Com­men­tary: For­mer Miss Amer­ica con­tes­tant: Girls like me don’t be­long any­more

Calhoun Times - - FRONT PAGE -

I’ve been around half- naked women most of my life. I fig­ure skated (skimpy cos­tumes), I was a dancer (the best bod­ies on the planet), and I’m a pageant girl (hello, swim­suit com­pe­ti­tion). I don’t flinch, I don’t point fin­gers, and I don’t clutch my pearls.

This week, Miss Amer­ica’s chair­woman, Gretchen Carl­son, an­nounced that the Miss Amer­ica pageant will no longer in­volve swim­suit or evening gown com­pe­ti­tions. Peo­ple have been ar­gu­ing for years over the va­lid­ity of a com­pe­ti­tion that awards schol­ar­ships for T-and-A. Fem­i­nists say there is no place for it in to­day’s so­ci­ety. Peo­ple who have never been in a pageant say that the women are be­ing ex­ploited by walk­ing down a run­way in a swim­suit and high heels. And women who are sup­posed to be sup­port­ive of other women’s choices, find it all de­grad­ing and hu­mil­i­at­ing.

I say, walk a mile in my high heels and biki­nis. I’d like to say two other words to them, but I don’t like con­fronta­tion or get­ting beat up.

For as long as I can re­mem­ber, I have ad­mired the con­tes­tants — oh, ex­cuse me, “can­di­dates” — that have strut­ted their stuff on that fa­mous run­way. Whether they won or not, I mar­veled at their tal­ents, their abil­ity to think on their feet, and, yes, their bod­ies. They mo­ti­vated me to be­come a bet­ter all-round com­peti­tor. Never did I think I’d get to be one of them, but I worked my butt off, lit­er­ally, to get there.

I won my first swim­suit com­pe­ti­tion at my sec­ond pageant. And when I won it at Miss Penn­syl­va­nia in 1985, I was at my all-time peak of phys­i­cal fit­ness. I can tell you that I worked out ev­ery sin­gle day lead­ing up to that pageant. Of course I prac­ticed my tal­ent and went over cur­rent events ques­tions in my head, but it was the swim­suit com­pe­ti­tion where I busted my be­hind. And to this day, if any­one asks me — no one ever does, but still — the thing I am most proud of dur­ing that time is that stupid tro­phy. Be­cause I earned it.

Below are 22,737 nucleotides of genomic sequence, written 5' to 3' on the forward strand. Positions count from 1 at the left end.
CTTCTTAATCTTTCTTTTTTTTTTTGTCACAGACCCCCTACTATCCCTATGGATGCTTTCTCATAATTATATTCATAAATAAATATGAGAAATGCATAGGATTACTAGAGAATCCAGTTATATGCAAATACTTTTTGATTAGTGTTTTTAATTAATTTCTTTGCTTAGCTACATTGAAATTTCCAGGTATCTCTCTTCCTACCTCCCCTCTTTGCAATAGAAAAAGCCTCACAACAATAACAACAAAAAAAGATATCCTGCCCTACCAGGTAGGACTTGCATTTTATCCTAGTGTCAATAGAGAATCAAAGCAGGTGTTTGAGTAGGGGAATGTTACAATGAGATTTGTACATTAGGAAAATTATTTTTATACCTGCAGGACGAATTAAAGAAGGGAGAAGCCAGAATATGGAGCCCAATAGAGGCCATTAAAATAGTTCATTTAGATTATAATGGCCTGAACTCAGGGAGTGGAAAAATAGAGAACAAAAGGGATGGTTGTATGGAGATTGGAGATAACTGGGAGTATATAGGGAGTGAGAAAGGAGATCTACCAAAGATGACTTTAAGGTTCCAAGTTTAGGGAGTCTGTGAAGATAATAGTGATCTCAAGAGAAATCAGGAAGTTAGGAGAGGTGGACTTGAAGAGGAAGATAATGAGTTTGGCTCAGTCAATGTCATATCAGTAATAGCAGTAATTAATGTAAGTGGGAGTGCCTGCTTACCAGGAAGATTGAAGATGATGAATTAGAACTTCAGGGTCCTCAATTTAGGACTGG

Some women are ge­net­i­cally pre­dis­posed to hav­ing a great body — I’m talk­ing to you, Elle MacPher­son — and some aren’t. But whether you are short, tall, thick or thin, the dis­cern­ing eye can tell if you are in shape or not. When I judge a pageant, I don’t au­to­mat­i­cally award points to the girl who has the long­est legs or the big­gest breasts. I score on fit­ness. I want to see that you have put in ef­fort. It ain’t easy to step away from the plate, go to the gym, and count your macros. And I want to see it.

I’m dis­ap­pointed that Miss Amer­ica has nixed the swim­suit com­pe­ti­tion. I like look­ing at pretty girls, and I be­lieve pretty girls can be smart, tal­ented, and rel­e­vant. Why does Miss Amer­ica have to change its stan­dards to please peo­ple who are never go­ing to like the pageant any­way? Why can’t it be called a pageant? When did that be­come a dirty word?

With this change, is it say­ing that I’m not good enough? That my swim­suit win negates ev­ery­thing else on that bal­lot where I scored? I guess I’m not smart or tal­ented be­cause I have a tro­phy. Girls like me don’t be­long any­more.

I will al­ways be proud of my in­volve­ment, my tro­phy, my ti­tle. I’m lucky that I com­peted dur­ing the hey­day of the pageant. Su­san Akin, Miss Amer­ica 1986, prob­a­bly wouldn’t win to­day be­cause she was a bomb­shell. She was the girl I stared at all week, wish­ing I looked like her. She’s what a Miss Amer­ica should look like.

Lea Schi­azza was Miss Penn­syl­va­nia 1985 and is a grad­u­ate of Tem­ple Univer­sity, where her swim­suit schol­ar­ships helped to pay her tu­ition. She wrote this for the Phil­a­del­phia Inquirer.

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